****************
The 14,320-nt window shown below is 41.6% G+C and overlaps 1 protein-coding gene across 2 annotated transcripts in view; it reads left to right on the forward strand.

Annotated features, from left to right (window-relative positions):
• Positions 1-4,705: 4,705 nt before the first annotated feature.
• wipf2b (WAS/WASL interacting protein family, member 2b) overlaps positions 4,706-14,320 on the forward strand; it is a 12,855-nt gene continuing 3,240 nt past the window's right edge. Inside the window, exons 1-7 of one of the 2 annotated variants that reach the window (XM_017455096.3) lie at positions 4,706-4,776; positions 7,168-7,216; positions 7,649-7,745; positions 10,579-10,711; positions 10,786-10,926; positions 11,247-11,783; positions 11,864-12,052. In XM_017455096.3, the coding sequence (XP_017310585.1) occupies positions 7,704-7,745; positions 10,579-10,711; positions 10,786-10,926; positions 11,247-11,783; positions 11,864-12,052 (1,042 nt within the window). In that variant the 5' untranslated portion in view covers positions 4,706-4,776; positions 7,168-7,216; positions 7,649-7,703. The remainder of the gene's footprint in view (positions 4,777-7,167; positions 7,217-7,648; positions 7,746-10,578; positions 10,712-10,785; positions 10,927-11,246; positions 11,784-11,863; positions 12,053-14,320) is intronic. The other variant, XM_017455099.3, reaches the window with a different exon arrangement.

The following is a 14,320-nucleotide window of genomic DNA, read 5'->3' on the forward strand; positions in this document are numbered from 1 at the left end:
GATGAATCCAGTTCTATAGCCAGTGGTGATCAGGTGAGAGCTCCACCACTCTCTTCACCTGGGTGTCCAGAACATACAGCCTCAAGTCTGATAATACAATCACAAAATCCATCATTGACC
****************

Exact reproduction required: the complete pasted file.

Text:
The 14,320-nt window shown below is 41.6% G+C and overlaps 1 protein-coding gene across 2 annotated transcripts in view; it reads left to right on the forward strand.

Annotated features, from left to right (window-relative positions):
• Positions 1-4,705: 4,705 nt before the first annotated feature.
• wipf2b (WAS/WASL interacting protein family, member 2b) overlaps positions 4,706-14,320 on the forward strand; it is a 12,855-nt gene continuing 3,240 nt past the window's right edge. Inside the window, exons 1-7 of one of the 2 annotated variants that reach the window (XM_017455096.3) lie at positions 4,706-4,776; positions 7,168-7,216; positions 7,649-7,745; positions 10,579-10,711; positions 10,786-10,926; positions 11,247-11,783; positions 11,864-12,052. In XM_017455096.3, the coding sequence (XP_017310585.1) occupies positions 7,704-7,745; positions 10,579-10,711; positions 10,786-10,926; positions 11,247-11,783; positions 11,864-12,052 (1,042 nt within the window). In that variant the 5' untranslated portion in view covers positions 4,706-4,776; positions 7,168-7,216; positions 7,649-7,703. The remainder of the gene's footprint in view (positions 4,777-7,167; positions 7,217-7,648; positions 7,746-10,578; positions 10,712-10,785; positions 10,927-11,246; positions 11,784-11,863; positions 12,053-14,320) is intronic. The other variant, XM_017455099.3, reaches the window with a different exon arrangement.

The following is a 14,320-nucleotide window of genomic DNA, read 5'->3' on the forward strand; positions in this document are numbered from 1 at the left end:
GATGAATCCAGTTCTATAGCCAGTGGTGATCAGGTGAGAGCTCCACCACTCTCTTCACCTGGGTGTCCAGAACATACAGCCTCAAGTCTGATAATACAATCACAAAATCCATCATTGACC